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The Arts
November 8-14, 2006

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'Autumn Moon'

Abstract Relief: Carol Elkovich's 'Autumn Moon' (seen in detail) is built from layers of painted wood.

Beyond The Figure

A new show at the Triton Museum proves the enduring power of the abstract urge

By Michael S. Gant

REPORTS of the demise of abstract art—done in by minimalism, conceptualism and art for politics' sake—have been greatly exaggerated apparently. Just last week, a major icon of Abstract Expressionism, Jackson Pollock's drip painting No. Five, 1948, reportedly passed hands for about $140 million, surpassing the recent record prices realized by two figurative works, Klimt's Adele Block-Bauer I and Picasso's Le Rêve (at least until Vegas casino owner Steve Wynn stuck his elbow through the pricey canvas).

In the case of the Pollock, it doesn't hurt to have a movie made about the painter's life. Indeed, the New York school of muscular, dramatic abstract painting of the 1940s and early '50s exists as much as a narrative of creative angst as it does a body of works. In a quieter way, the Bay Area made its own significant contributions to abstract painting in the same period, in the canvases of Clyfford Still, Richard Diebenkorn, Frank Lobdell and others.

"Bay Area Abstraction: A Current View," now at the Triton Museum of Art in Santa Clara, does an admirable job of exposing new creations by nine artists who continue to find nourishment in the nonfigurative. The exhibit comes with helpful curatorial notes about the history of abstract art, but these pieces can be enjoyed directly without the educational intervention.

Charles Eckart covers his surfaces with a dense impasto of paint applied in small dashing daubs to create an encrustation of geological color. Ground Cover 47 pulses with closely packed eruptions of red. The painting won't settle down. It evinces the energy with which it was made.

In his large painting, SJSU art professor Patrick Surgalski uses rectangular bands of dry, muted colors. Referencing early Diebenkorn abstract landscapes, Surgalski hints at the material world in What the Night Tells Me, with red and brown earth tones rising to aquamarine hues, suggesting a high sky.

Pia Stern pushes her pieces toward Surrealism with visions that suggest deep space. In Reading the Waters, orange globes like mutant planets float above an imaginary blue waterworld in an inky vastness traversed by nervous inscribed yellow lines that might be comet trails or shooting stars. One of the joys of looking at abstracts is letting your imagination find its own referents.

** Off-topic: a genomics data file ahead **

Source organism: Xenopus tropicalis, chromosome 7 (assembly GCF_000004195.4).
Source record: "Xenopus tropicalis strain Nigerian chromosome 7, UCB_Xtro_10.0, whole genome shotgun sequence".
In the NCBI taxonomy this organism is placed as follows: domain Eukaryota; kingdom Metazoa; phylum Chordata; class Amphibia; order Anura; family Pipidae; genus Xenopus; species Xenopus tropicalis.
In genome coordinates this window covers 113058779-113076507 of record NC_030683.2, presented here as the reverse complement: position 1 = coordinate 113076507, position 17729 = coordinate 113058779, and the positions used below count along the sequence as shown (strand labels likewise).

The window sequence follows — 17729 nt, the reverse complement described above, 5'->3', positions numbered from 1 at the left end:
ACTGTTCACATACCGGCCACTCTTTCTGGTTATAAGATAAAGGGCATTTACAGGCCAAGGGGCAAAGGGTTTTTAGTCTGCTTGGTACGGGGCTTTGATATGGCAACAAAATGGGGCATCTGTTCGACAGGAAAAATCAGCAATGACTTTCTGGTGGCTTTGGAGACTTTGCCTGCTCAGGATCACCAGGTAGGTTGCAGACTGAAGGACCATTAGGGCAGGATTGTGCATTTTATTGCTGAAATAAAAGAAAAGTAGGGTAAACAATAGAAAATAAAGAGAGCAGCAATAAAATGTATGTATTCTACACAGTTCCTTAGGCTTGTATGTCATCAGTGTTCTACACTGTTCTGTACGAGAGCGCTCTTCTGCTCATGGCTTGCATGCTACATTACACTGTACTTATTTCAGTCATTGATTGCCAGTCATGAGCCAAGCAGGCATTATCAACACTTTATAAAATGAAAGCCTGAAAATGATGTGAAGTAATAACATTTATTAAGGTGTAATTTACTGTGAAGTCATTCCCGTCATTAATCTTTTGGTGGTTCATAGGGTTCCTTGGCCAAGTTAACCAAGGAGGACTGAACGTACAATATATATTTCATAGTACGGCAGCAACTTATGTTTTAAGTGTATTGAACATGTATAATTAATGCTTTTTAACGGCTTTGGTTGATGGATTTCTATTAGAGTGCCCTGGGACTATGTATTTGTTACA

The most intriguing pieces are Carol Elkovich's translations of abstract fields into 3-D relief sculptures fashioned from colored and stained strips of layered wood. The works appear flat from a distance, but up close, you can see that they protrude an inch or two, like the contour slopes in models for landscaping projects. The technique adds hints of shadows and turns brush strokes into wooden puzzle pieces. One corner of Autumn Moon contains a passage of nine colored squares arranged like a Rubik's Cube.

Also showing at the Triton are the highly evocative landscape photographs of College of San Mateo professor Lyle Gomes. His panoramic gelatin silver prints are made with an 4-by-5 format camera with the lens masked off to create an extremely horizontal image. The "widescreen" frame is perfectly suited to Gomes' subject: parks and gardens done in the classical Italian and English landscape styles. Ironically, these man- made vistas are devoid of people. Sometimes, a statue of a Greek god dominates one end of a pristine retreat, but often we see only empty benches situated beneath stately trees in the middle of carefully groomed meadows, walkways and topiary.

The most compelling pieces are Gomes' fog-wreathed vistas of San Francisco's Presidio park. Spindly Monterey pines hover in the thick morning mist. The only marker proving that we have not wandered into a totally enchanted wood is a prosaic 25 mph sign. These dreamy meanders conjure up thoughts of the mysteries of "old San Francisco" that Alfred Hitchcock evoked in Vertigo.

Bay Area Abstraction: A Current View ends Dec. 17 and Lyle Gomes: Imagining Eden ends Dec. 31 at the Triton Museum, 1505 Warburton Ave., Santa Clara. A reception takes place Nov. 9, 7-9pm. (408.427.3754)

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